Stress and Serotonin
Trigger warning: bad pop neuroscience
i - Briefly
I recently read "Serotonin and brain function: a tale of two receptors" and found it elucidating.
Why are "typical" serotonergic psychedelics (e.g. LSD, psilocybin), MDMA/MDA, and SSRIs (or even MAOIs) so different in terms of effect.
Different amphetamines, cocaine, modafinil and ephedrine are quite different, but they include a lot of unifying experiences, they could almost be graded on a few scales in terms of their "main" effects.
The same goes for opioids, or even for broader and fuzzier classes of drugs such as dissociatives.
I'd expect the difference between MAOIs and LSD to be closer to the difference between alcohol and benzos, rather than the difference between smoking a cigar and receiving a prophecy from God.
This is a paper that seemed to kind of answer this question, and it does it so fucking elegantly I to marry it. To top it all off you can basically fit the whole thing into predictive coding theory without even trying
The tl;dr is that psychedelics are principally agonists for 5HT2A receptors (dense in cortical areas, especially "newer" cortical areas, especially DMN associated areas). While SSRIs (and afaict MAOIs, though the paper doesn't say it) are agonists for 5HT1A receptors (mainly present in the limbic system, heavy association with emotions and impulses). Both of these receptors are involved in dealing with stress, but the 1A receptors "deal" with stress by emotional downregulation, while 2A receptors "deal" with stress by making you fitter to act in order to change the stressful stimuli in the environment.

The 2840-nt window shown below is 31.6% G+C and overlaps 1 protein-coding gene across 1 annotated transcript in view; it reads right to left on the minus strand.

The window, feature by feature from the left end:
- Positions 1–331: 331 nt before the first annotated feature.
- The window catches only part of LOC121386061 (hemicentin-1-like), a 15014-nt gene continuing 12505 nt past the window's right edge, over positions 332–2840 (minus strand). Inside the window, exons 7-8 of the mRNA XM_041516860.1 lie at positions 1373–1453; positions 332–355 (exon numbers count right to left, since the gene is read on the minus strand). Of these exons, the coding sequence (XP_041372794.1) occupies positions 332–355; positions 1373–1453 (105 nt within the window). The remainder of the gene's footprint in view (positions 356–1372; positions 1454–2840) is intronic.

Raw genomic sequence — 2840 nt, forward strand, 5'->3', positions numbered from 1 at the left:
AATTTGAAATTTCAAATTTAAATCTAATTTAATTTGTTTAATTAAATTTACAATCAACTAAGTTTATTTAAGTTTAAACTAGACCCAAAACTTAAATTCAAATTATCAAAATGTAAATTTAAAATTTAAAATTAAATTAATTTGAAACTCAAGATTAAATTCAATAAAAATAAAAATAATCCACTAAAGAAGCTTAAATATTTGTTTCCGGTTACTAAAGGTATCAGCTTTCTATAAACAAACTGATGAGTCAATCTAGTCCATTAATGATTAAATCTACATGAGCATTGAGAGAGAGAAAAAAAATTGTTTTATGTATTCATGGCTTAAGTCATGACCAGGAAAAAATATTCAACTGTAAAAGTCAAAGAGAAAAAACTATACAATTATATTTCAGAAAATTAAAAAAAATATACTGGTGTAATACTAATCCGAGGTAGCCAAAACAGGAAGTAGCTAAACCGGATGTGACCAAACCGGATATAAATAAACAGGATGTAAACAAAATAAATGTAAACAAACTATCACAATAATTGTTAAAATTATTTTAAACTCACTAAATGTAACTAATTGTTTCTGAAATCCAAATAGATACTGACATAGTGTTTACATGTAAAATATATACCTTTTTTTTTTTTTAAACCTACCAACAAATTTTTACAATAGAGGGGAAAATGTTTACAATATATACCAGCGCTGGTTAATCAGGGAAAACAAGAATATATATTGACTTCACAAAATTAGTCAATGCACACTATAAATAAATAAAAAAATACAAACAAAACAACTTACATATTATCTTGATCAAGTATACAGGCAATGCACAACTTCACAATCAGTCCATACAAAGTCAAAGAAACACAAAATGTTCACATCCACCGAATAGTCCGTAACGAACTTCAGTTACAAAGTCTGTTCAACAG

ii - Mechanisms
I should mention I don't quite understand the mechanisms of action of either "typical" serotonergic psychedelics or SSRIs (nor MDMA or MAOIs). This paper seems to go with "psychedelics bind preferably to 5HT2AR and SSRIs inhibit reuptake preferably for synapses involving a lot of 5HT1AR".
My understanding was that various psychedelics are actually indirect in their effect (i.e. they bind to the 5HTR in such a way as to not activate it fully, the brain produces a lot more 5HT due to this, now the psychedelic unbinds and those areas are swimming in 5HT).
Also SSRI effects and how much the reuptake inhibition helps directly (increased 5HT levels) vs indirectly (stimulating 5HT production at the sites with inhibited reuptake and/or causes other downstream effects ala BDNF release) seems like a hotly debated topic that's especially confusing given that it takes weeks for them to take effect.
Finally, the model I have for MAOIs is that they basically should just lead to a global 5HT increase due to more substrate being available. Which should make them similar to MDMA (agonist for both 1A and 2A)... which I guess if you squint really hard it kind of is (?).